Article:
Arai Korp Limited v CIR (2013) 26 NZTC 21-014
The High Court has declined an application for judicial review of an Inland Revenue decision not to reopen default assessments under section 113 of the Tax Administration Act 1994 (“TAA”).
The taxpayer had taken no steps at all to dispute or challenge default assessments issued by the CIR for the 2004 and 2005 income years. Those assessments had been made in late 2006. Only in mid 2011, when the company was about to be wound up, did it request the CIR to accept new returns for the relevant years and allow a challenge out of time. The CIR treated this as a request for the assessments to be reconsidered under section 113 of the TAA, which permits the CIR to amend assessments at any time to ensure their correctness.
There was no dispute that the original default assessments contained manifest errors. Land sales had been brought to account as giving rise to income but no allowance had been made for the cost of acquiring the land or for interest on known borrowings.
Despite this an IRD official refused to exercise the section 113 discretion and did not consider the merits of the taxpayer’s assertion that clear errors had occurred.
The High Court held that the CIR was permitted in these circumstances to refuse to exercise the section 113 discretion. The decision is based essentially on the view that judicial review ought not to provide a back door avenue for the assessments in issue to be challenged when the strict time requirements of the disputes process had apparently been ignored. The Court also upheld the fact that the IRD official exercising the delegation to consider this matter was entitled to take into account the fact that an earlier investigation would have to be reopened and would require IRD resources to be committed and also to take account of the background leading up to the request.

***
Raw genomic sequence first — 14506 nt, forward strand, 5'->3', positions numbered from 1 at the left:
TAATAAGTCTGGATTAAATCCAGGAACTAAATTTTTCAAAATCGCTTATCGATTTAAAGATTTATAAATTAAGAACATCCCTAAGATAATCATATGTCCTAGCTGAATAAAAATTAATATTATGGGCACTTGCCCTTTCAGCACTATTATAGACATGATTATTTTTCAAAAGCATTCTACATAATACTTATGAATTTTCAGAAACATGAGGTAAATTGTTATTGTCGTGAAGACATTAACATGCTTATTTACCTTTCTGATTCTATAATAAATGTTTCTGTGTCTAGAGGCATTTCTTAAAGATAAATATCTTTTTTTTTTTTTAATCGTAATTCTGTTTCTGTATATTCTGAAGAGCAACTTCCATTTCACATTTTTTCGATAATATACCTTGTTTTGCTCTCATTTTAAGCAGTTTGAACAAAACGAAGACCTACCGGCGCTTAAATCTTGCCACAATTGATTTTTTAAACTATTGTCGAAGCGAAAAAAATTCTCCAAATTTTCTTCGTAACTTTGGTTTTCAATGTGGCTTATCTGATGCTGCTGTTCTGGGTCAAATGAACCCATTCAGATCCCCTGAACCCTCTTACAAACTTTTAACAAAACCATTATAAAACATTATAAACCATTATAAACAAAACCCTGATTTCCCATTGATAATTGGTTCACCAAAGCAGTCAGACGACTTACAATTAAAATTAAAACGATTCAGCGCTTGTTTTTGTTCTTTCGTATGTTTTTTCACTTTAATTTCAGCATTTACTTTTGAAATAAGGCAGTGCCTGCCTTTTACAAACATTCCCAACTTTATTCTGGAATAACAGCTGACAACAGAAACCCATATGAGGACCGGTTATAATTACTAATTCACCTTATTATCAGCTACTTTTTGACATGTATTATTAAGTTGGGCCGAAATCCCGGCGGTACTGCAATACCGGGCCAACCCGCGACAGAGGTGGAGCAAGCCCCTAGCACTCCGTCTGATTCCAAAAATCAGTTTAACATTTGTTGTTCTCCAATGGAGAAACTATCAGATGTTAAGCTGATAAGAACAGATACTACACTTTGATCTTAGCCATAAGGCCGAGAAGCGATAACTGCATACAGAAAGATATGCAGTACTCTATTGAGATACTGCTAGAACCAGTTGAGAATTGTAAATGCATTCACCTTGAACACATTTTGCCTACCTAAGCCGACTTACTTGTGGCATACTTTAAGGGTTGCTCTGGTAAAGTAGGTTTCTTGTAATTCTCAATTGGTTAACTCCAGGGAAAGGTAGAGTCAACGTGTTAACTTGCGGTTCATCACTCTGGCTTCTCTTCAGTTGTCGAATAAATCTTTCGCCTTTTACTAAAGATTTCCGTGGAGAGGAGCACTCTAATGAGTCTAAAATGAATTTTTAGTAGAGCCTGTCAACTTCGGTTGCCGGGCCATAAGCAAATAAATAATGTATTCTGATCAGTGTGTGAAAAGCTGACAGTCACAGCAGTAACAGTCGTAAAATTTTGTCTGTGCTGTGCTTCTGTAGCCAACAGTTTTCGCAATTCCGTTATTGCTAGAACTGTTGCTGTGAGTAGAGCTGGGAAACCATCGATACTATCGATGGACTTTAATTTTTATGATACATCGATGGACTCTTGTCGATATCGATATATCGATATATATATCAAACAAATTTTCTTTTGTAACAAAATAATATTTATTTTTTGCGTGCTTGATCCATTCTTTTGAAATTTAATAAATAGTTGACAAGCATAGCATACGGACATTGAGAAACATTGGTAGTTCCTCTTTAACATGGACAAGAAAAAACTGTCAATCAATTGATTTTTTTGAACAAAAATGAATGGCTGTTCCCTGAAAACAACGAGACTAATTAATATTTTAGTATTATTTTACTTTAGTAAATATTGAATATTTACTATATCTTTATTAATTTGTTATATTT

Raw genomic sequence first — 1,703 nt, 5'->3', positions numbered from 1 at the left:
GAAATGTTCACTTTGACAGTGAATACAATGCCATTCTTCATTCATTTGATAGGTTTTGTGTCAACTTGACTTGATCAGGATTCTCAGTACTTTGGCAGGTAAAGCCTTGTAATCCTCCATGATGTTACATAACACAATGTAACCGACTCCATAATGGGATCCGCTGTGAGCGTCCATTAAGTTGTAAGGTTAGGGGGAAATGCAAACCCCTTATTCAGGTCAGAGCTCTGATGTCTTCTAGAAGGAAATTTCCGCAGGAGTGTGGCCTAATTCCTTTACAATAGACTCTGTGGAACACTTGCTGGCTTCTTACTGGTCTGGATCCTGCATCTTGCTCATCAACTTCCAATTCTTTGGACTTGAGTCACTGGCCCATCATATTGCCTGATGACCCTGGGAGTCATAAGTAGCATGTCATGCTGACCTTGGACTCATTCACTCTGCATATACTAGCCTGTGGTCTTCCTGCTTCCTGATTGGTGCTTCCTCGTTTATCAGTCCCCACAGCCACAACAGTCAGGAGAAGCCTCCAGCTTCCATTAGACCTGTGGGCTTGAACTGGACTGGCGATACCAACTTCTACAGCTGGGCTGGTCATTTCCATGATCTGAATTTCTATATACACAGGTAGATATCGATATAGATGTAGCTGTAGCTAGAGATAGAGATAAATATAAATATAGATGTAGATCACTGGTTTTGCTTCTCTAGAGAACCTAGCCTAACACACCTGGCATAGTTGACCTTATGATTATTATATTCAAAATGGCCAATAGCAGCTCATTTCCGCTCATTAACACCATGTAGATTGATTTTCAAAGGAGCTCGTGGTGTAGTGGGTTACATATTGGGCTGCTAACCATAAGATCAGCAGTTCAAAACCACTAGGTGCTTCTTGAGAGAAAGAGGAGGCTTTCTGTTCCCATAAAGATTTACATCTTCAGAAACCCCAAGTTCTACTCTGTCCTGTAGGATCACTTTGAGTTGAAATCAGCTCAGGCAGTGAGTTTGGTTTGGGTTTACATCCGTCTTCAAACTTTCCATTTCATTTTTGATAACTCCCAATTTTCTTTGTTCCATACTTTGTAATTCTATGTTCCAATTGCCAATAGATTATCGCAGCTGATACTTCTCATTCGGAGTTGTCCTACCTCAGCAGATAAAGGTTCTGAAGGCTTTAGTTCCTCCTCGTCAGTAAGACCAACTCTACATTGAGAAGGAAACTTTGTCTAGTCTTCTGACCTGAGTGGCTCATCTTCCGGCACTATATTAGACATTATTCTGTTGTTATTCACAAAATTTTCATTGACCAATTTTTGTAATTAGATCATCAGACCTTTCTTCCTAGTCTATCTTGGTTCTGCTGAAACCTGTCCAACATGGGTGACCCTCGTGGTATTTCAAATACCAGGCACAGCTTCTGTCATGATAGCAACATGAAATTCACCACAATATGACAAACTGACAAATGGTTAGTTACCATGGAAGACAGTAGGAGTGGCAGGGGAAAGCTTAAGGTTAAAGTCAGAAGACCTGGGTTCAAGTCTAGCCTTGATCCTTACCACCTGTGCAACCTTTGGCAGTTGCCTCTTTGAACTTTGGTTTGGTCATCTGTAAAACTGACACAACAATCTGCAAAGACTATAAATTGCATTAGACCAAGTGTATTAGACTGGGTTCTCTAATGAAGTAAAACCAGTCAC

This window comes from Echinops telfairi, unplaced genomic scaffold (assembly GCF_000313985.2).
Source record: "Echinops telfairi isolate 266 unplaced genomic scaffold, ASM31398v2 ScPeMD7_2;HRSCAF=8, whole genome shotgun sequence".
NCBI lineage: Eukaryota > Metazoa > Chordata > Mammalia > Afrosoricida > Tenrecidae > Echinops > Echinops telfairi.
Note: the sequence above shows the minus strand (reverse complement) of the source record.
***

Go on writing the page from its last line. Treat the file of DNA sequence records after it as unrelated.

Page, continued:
The circumstances of the case certainly seem to have been extreme. No steps having been taken for so long meant that there was inevitably little sympathy for the taxpayer’s last minute attempt to reopen matters. Nevertheless it is remarkable that when it is clear that the default assessments could never have been correct, the CIR was relieved of any responsibility to correct them. The Court noted that the merits of the taxpayer’s case were not considered by the relevant officer yet that omission was not fatal to the decision to refuse to reopen matters. The other factors, principally the costs to the IRD and the background of the taxpayer having taken no steps trumped the fact that the merits had not been considered.
It is unsatisfactory to think that even the clearest instance of error in an assessment might be allowed to stand despite the discretion available under section 113. It is arguable that once seised of the fact that an error exists, especially a sizeable one, the CIR should assume a duty to correct it, even if the section is expressed as discretionary. The fatal element for the taxpayer was a combination of very unhelpful facts which, if not present in another case, could see the need to consider the merits of the taxpayer’s case given far greater prominence.
© G D Clews 2013